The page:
Wayne, Pennsylvania-based FNX Ltd has launched an Internet-based offering of its Sierra System deal capture, trading and risk management platform. The eSierra platform, which is built on BEA Systems’ WebLogic Enterprise Server, integrates with Sierra System to provide a real-time interface between old and new technologies.
Developed in partnership with BEA, eSierra delivers Web-enabled deal capture, trading, price distribution, seamless STP and transactions management of FX, FX options, fixed income and commodities. The WebLogic Server allows “ultra high” volume transaction processing, which means Sierra and eSierra can support transaction volumes in excess of 12,000 trades per hour, say officials.
“The Internet has four main benefits – it means you can cut costs, promote STP, improve operational risk and risk management and expand the services that you offer your customers,” says Farid Naib, FNX’s CEO and founder. “There is a lot of talk about the front-end right now, but this isn’t being extended through to the back-end yet to provide a true STP solution. We’re trying to fit that space.”
“Our model is based on having the interbank market maker, its branches and its customers all using the same underlying infrastructure for trading, deal checking and risk management,” adds Paul Gibson, managing director Europe, Middle East & Africa, for FNX .
In addition to eSierra, FNX is due to launch Quantum this month, the retail order management component of the eSierra portfolio. Quantum allows users to transfer deal capture activities from the trading desk to the institutional client. “FNX clients can now offer their customers direct, real-time access to their trading accounts, as well as monitor account status, place orders, conduct simulations, run activity reports and view pricing more efficiently – and at a fraction of the cost associated with traditional global transaction management,” says Simon Moss, president.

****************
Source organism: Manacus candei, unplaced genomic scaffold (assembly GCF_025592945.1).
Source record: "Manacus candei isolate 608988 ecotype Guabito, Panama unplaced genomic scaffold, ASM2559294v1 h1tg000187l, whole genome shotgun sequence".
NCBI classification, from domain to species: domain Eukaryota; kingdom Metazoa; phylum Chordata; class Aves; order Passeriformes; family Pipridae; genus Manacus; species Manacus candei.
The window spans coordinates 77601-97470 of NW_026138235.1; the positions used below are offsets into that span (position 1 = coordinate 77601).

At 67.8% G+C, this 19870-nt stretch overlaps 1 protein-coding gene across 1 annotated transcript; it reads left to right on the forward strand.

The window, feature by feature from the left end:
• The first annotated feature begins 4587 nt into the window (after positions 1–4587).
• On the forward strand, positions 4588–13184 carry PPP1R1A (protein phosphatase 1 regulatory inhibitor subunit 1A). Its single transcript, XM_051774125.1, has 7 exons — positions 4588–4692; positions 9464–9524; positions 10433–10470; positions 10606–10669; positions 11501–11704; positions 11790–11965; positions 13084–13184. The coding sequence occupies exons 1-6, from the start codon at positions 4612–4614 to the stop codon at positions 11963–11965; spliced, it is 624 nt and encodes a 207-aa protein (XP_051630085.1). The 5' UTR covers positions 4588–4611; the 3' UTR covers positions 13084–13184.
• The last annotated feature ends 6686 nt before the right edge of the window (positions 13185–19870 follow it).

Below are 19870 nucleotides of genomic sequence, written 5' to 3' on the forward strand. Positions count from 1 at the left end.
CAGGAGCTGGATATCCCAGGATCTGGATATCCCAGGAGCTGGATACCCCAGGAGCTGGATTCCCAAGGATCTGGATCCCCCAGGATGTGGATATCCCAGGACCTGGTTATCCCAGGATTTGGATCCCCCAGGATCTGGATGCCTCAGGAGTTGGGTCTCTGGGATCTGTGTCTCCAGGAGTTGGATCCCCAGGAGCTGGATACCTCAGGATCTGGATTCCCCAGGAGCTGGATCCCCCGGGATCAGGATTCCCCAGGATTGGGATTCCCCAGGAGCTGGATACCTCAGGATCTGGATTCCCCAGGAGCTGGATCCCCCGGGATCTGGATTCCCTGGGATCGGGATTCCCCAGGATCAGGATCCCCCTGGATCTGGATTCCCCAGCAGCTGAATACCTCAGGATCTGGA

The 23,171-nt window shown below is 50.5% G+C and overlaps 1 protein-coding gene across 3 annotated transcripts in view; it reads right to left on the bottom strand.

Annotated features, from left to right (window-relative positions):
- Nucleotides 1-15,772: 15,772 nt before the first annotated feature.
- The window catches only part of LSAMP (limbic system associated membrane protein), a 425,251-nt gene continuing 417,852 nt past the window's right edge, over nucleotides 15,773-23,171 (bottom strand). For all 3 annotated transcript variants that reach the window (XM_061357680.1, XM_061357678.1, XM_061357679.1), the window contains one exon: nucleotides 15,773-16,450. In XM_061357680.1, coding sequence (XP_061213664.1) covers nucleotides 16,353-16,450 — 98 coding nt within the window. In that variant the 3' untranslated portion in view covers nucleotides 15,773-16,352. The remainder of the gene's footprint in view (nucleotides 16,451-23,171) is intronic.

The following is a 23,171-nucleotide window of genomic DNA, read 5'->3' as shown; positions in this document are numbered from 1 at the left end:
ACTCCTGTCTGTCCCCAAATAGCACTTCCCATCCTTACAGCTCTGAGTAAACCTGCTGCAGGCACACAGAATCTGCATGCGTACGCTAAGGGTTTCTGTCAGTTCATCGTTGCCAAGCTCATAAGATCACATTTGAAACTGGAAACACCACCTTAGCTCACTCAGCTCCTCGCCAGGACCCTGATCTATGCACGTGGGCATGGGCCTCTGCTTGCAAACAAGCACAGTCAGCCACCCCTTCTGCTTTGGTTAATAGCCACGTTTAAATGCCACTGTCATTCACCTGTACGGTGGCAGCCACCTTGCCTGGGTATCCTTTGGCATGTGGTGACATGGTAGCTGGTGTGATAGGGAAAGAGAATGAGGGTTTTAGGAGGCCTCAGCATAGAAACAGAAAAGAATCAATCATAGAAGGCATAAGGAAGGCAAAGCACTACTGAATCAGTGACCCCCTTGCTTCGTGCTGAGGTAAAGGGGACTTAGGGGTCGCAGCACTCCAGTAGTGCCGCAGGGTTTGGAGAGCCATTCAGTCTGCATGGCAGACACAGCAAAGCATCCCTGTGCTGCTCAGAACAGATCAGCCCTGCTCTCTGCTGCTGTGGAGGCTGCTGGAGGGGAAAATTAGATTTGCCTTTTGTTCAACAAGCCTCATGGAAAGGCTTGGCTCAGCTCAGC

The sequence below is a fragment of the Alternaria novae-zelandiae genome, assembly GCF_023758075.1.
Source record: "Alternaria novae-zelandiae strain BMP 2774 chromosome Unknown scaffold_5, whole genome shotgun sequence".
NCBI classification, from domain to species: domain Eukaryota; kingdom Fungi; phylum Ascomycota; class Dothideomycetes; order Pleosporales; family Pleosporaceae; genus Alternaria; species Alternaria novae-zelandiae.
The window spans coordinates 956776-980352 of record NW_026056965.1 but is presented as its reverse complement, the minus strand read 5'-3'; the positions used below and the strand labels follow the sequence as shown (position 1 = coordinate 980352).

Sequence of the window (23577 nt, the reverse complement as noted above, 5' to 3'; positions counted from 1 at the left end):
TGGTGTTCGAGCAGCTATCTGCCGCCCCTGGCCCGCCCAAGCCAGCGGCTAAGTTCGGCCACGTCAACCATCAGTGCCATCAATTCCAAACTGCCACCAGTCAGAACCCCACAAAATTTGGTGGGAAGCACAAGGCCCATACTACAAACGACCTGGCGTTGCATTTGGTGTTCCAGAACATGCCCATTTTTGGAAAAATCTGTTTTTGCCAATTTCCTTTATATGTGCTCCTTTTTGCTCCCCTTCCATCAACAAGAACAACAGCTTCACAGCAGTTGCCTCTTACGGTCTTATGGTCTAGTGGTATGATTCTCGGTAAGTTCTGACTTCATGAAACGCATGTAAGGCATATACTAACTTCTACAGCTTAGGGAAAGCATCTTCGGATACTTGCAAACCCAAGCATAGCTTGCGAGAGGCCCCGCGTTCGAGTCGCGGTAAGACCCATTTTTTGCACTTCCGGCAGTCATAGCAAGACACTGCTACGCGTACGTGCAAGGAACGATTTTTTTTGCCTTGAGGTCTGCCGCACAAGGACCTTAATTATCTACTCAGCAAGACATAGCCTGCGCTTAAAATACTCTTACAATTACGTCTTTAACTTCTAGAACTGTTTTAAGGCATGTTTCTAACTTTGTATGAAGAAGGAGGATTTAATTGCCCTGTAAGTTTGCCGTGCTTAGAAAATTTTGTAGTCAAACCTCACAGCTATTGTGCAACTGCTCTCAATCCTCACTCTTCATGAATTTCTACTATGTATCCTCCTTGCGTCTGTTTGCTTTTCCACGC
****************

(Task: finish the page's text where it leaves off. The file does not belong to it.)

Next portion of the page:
By July, the company plans to launch a portal called Niagara, which will allow banks to offer services such as Sierra, research and other applets to clients.
Several banks have recently begun implementing various components of the FNX range. Thailand’s Bank of Ayudah PCL (BAY) and Daiwa Futures were the first to enter beta tests.
Naib says the BAY installation was undertaken in just three months. BAY has now shifted trading and processing of its capital markets operation onto a single automated system architecture, with risk management consolidated across all asset classes. FNX is stepping up its presence in this area, and has recently signed a deal with another regional bank in the area, details of which will be announced shortly. The project was done in conjunction with its Kuala Lumpur-based partner, PK Technologies, which has the rights to distribute FNX products in Malaysia, Indonesia and the Philippines. Naib says FNX is seeking additional distributors in other regions.
Meanwhile, Daiwa Futures is due to become the first Japanese institution to offer OTC options trading over the Web when it launches its service in July, using FNX’s systems via an ASP service model. FNX will announce its ASP plans by August, which will leverage the traditional Sierra System.
“We are currently the only firm offering STP over the Web via a GL (general ledger) accounting system. GL is the most boring part of the business, but we think it will soon become the most profitable part. We are trying to drive down the per trade costs. We estimate it costs between $125-250 to process a trade. We aim to drive the processing fee down to between $20-40 (depending upon the complexity of the instrument),” says Naib. “STP takes care of risk and operational risk, and promotes the feasibility of running higher volumes.”
“We will further drive the value equation by making the system available via an FNX ASP. This will allow our clients full access to the Sierra and eSierra systems without the add on cost of onsite hardware, back up facilities, software and hardware maintenance, etc,” says Naib.
“In three to five years, no one will buy software anymore, they’ll buy services,” says Gibson. “The first phase of the Internet evolution began with offering prices. The next phase will cover what a bank can offer back to its clients.”